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2 definitions found

From: Webster's Revised Unabridged Dictionary (1913)

 Palm, n.
 1. Bot. Any endogenous tree of the order Palmæ or Palmaceæ; a palm tree.
 Note:Palms are perennial woody plants, often of majestic size. The trunk is usually erect and rarely branched, and has a roughened exterior composed of the persistent bases of the leaf stalks.  The leaves are borne in a terminal crown, and are supported on stout, sheathing, often prickly, petioles.  They are usually of great size, and are either pinnately or palmately many-cleft.  There are about one thousand species known, nearly all of them growing in tropical or semitropical regions.  The wood, petioles, leaves, sap, and fruit of many species are invaluable in the arts and in domestic economy.  Among the best known are the date palm, the cocoa palm, the fan palm, the oil palm, the wax palm, the palmyra, and the various kinds called cabbage palm and palmetto.
 2. A branch or leaf of the palm, anciently borne or worn as a symbol of victory or rejoicing.
    A great multitude . . . stood before the throne, and before the Lamb, clothed with white robes, and palme in their hands.   --Rev. vii. 9.
 3. Hence: Any symbol or token of superiority, success, or triumph; also, victory; triumph; supremacy. “The palm of martyrdom.”
 So get the start of the majestic world
 And bear the palm alone.   --Shak.
 Molucca palm Bot., a labiate herb from Asia (Molucella lævis), having a curious cup-shaped calyx.
 Palm cabbage, the terminal bud of a cabbage palm, used as food.
 Palm cat Zool., the common paradoxure.
 Palm crab Zool., the purse crab.
 Palm oil, a vegetable oil, obtained from the fruit of several species of palms, as the African oil palm (Elæis Guineensis), and used in the manufacture of soap and candles. See Elæis.
 Palm swift Zool., a small swift (Cypselus Batassiensis) which frequents the palmyra and cocoanut palms in India. Its peculiar nest is attached to the leaf of the palmyra palm.
 Palm toddy. Same as Palm wine.
 Palm weevil Zool., any one of mumerous species of very large weevils of the genus Rhynchophorus. The larvæ bore into palm trees, and are called palm borers, and grugru worms. They are considered excellent food.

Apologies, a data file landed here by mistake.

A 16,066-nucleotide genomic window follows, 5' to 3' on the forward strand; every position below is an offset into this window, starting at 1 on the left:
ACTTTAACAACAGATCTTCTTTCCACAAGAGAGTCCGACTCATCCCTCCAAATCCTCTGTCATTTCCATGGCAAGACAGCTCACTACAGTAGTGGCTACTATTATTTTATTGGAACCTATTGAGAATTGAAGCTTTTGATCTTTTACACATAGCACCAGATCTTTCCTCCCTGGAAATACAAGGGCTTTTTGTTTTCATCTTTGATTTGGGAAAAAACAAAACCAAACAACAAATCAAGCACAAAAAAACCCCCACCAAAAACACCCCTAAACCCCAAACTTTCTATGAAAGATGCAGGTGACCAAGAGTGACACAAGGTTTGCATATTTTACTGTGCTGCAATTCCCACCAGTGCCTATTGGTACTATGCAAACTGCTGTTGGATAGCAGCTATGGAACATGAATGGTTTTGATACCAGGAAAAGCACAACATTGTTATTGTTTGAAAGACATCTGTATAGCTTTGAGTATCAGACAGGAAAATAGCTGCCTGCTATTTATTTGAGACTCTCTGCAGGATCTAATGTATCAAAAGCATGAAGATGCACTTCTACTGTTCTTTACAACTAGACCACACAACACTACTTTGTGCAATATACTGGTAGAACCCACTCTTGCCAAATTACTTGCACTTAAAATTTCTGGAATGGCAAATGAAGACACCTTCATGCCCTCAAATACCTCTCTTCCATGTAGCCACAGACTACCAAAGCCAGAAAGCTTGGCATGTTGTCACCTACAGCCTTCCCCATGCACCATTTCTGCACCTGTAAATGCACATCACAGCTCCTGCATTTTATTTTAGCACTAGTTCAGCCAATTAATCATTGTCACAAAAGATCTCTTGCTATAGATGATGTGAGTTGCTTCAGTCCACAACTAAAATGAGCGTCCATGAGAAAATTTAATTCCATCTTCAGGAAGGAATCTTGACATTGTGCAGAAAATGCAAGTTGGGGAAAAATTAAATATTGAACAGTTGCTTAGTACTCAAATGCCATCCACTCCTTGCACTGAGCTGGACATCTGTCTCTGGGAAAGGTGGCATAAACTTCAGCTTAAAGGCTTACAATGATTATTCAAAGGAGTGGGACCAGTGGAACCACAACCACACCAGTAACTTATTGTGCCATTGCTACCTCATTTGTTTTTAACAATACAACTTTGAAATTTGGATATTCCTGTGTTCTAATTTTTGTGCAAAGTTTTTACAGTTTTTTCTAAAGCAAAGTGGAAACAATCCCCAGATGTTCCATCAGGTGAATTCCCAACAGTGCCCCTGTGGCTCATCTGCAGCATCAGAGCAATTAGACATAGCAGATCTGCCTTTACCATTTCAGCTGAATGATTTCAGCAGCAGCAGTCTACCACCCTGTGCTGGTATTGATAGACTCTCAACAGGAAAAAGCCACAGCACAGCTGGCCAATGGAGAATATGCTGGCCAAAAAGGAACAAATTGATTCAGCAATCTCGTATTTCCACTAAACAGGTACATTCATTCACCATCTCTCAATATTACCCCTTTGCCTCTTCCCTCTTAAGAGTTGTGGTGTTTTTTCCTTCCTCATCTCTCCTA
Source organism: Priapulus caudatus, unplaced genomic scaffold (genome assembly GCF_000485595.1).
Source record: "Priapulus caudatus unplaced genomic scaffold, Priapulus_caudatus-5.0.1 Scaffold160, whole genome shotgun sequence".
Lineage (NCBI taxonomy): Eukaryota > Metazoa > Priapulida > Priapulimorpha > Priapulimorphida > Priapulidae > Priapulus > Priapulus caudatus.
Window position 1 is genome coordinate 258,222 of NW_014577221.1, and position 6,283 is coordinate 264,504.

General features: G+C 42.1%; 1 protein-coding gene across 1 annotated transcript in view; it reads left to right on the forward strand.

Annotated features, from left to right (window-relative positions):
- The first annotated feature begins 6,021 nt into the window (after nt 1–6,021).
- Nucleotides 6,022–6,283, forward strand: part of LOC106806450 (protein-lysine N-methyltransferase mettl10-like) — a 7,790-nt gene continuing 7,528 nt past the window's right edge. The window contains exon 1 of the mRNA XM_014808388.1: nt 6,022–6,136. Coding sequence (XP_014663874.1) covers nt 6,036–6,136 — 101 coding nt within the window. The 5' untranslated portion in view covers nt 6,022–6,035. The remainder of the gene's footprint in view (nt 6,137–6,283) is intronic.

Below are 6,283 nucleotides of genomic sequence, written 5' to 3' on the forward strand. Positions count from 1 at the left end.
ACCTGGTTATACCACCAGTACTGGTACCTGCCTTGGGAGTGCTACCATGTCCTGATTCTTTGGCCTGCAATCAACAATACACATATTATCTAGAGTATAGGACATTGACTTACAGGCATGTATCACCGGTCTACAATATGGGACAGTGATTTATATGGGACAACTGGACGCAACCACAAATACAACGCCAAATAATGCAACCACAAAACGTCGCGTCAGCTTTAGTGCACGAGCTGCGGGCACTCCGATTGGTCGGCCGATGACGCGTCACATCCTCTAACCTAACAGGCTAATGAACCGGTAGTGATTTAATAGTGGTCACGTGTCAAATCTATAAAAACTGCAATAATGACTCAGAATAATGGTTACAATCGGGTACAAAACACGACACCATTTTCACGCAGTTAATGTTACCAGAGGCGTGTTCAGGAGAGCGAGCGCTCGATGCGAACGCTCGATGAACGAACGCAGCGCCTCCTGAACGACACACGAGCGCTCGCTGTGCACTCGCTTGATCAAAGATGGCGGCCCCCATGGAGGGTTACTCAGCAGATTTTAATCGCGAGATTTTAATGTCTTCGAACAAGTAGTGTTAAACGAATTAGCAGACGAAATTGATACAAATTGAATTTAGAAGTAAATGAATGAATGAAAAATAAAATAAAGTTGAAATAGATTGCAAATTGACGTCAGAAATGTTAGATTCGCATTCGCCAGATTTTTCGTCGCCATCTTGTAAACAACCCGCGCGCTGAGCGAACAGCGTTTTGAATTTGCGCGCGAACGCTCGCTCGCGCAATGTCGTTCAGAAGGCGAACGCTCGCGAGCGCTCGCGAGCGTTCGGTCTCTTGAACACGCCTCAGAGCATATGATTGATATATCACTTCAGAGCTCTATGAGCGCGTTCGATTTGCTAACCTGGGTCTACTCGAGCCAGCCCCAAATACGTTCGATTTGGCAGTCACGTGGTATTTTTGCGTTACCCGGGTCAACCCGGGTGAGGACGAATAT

Palm wine, the sap of several species of palms, especially, in India, of the wild date palm (Phœnix sylvestrix), the palmyra, and the Caryota urens.  When fermented it yields by distillation arrack, and by evaporation jaggery.  Called also palm toddy.
 Palm worm, or Palmworm. Zool. (a) The larva of a palm weevil. (b) A centipede.

From: Webster's Revised Unabridged Dictionary (1913)

 Swift, n.
 1. The current of a stream. [R.]
 2. Zool. Any one of numerous species of small, long-winged, insectivorous birds of the family Micropodidae. In form and habits the swifts resemble swallows, but they are destitute of complex vocal muscles and are not singing birds, but belong to a widely different group allied to the humming birds.
 Note:The common European swift (Cypselus apus syn. Micropus apus) nests in church steeples and under the tiles of roofs, and is noted for its rapid flight and shrill screams.  It is called also black martin, black swift, hawk swallow, devil bird, swingdevil, screech martin, and shriek owl.  The common American, or chimney, swift (Chaetura pelagica) has sharp rigid tips to the tail feathers. It attaches its nest to the inner walls of chimneys, and is called also chimney swallow.  The Australian swift (Chaetura caudacuta) also has sharp naked tips to the tail quills.  The European Alpine swift (Cypselus melba) is whitish beneath, with a white band across the breast. The common Indian swift is Cypselus affinis. See also Palm swift, under Palm, and Tree swift, under Tree.
 3. Zool. Any one of several species of lizards, as the pine lizard.
 4. Zool. The ghost moth. See under Ghost.
 5.  A reel, or turning instrument, for winding yarn, thread, etc.; -- used chiefly in the plural.
 6. The main card cylinder of a flax-carding machine.